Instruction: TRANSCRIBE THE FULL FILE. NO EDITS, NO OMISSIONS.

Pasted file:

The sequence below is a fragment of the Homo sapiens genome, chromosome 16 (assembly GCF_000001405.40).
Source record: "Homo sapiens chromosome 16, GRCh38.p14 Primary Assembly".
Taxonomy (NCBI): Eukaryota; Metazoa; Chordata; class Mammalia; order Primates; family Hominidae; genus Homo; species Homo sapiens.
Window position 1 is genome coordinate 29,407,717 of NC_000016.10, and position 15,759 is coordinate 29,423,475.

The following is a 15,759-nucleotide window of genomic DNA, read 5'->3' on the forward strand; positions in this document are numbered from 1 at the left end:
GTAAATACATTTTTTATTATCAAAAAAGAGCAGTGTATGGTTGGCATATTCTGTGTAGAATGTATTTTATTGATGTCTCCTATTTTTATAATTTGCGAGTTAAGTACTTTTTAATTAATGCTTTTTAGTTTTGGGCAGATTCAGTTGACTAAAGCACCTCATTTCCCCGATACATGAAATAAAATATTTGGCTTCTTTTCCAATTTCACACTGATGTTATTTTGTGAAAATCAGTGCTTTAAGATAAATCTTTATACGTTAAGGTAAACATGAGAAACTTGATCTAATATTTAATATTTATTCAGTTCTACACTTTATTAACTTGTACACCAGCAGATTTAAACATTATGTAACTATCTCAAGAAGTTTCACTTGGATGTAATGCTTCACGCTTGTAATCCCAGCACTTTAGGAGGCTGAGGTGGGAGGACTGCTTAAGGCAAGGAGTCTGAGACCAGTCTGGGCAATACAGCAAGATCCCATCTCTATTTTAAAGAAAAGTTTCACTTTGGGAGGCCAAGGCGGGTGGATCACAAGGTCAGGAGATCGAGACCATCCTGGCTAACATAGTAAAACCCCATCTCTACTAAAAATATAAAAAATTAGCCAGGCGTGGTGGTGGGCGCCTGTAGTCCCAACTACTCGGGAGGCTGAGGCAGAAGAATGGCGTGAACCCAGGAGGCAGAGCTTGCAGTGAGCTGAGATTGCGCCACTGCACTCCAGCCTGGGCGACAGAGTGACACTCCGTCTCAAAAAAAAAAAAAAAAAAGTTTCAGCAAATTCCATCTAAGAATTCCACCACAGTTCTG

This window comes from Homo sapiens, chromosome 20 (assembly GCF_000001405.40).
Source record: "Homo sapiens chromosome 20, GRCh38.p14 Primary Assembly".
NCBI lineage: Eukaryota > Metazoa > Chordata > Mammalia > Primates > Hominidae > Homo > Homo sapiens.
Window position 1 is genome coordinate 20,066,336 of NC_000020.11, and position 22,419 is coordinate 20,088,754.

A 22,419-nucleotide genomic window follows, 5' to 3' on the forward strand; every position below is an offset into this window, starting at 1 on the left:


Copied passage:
The sequence below is a fragment of the Homo sapiens genome, chromosome 16 (assembly GCF_000001405.40).
Source record: "Homo sapiens chromosome 16, GRCh38.p14 Primary Assembly".
Taxonomy (NCBI): Eukaryota; Metazoa; Chordata; class Mammalia; order Primates; family Hominidae; genus Homo; species Homo sapiens.
Window position 1 is genome coordinate 29,407,717 of NC_000016.10, and position 15,759 is coordinate 29,423,475.

The following is a 15,759-nucleotide window of genomic DNA, read 5'->3' on the forward strand; positions in this document are numbered from 1 at the left end:
GTAAATACATTTTTTATTATCAAAAAAGAGCAGTGTATGGTTGGCATATTCTGTGTAGAATGTATTTTATTGATGTCTCCTATTTTTATAATTTGCGAGTTAAGTACTTTTTAATTAATGCTTTTTAGTTTTGGGCAGATTCAGTTGACTAAAGCACCTCATTTCCCCGATACATGAAATAAAATATTTGGCTTCTTTTCCAATTTCACACTGATGTTATTTTGTGAAAATCAGTGCTTTAAGATAAATCTTTATACGTTAAGGTAAACATGAGAAACTTGATCTAATATTTAATATTTATTCAGTTCTACACTTTATTAACTTGTACACCAGCAGATTTAAACATTATGTAACTATCTCAAGAAGTTTCACTTGGATGTAATGCTTCACGCTTGTAATCCCAGCACTTTAGGAGGCTGAGGTGGGAGGACTGCTTAAGGCAAGGAGTCTGAGACCAGTCTGGGCAATACAGCAAGATCCCATCTCTATTTTAAAGAAAAGTTTCACTTTGGGAGGCCAAGGCGGGTGGATCACAAGGTCAGGAGATCGAGACCATCCTGGCTAACATAGTAAAACCCCATCTCTACTAAAAATATAAAAAATTAGCCAGGCGTGGTGGTGGGCGCCTGTAGTCCCAACTACTCGGGAGGCTGAGGCAGAAGAATGGCGTGAACCCAGGAGGCAGAGCTTGCAGTGAGCTGAGATTGCGCCACTGCACTCCAGCCTGGGCGACAGAGTGACACTCCGTCTCAAAAAAAAAAAAAAAAAAGTTTCAGCAAATTCCATCTAAGAATTCCACCACAGTTCTG

This window comes from Homo sapiens, chromosome 20 (assembly GCF_000001405.40).
Source record: "Homo sapiens chromosome 20, GRCh38.p14 Primary Assembly".
NCBI lineage: Eukaryota > Metazoa > Chordata > Mammalia > Primates > Hominidae > Homo > Homo sapiens.
Window position 1 is genome coordinate 20,066,336 of NC_000020.11, and position 22,419 is coordinate 20,088,754.

A 22,419-nucleotide genomic window follows, 5' to 3' on the forward strand; every position below is an offset into this window, starting at 1 on the left: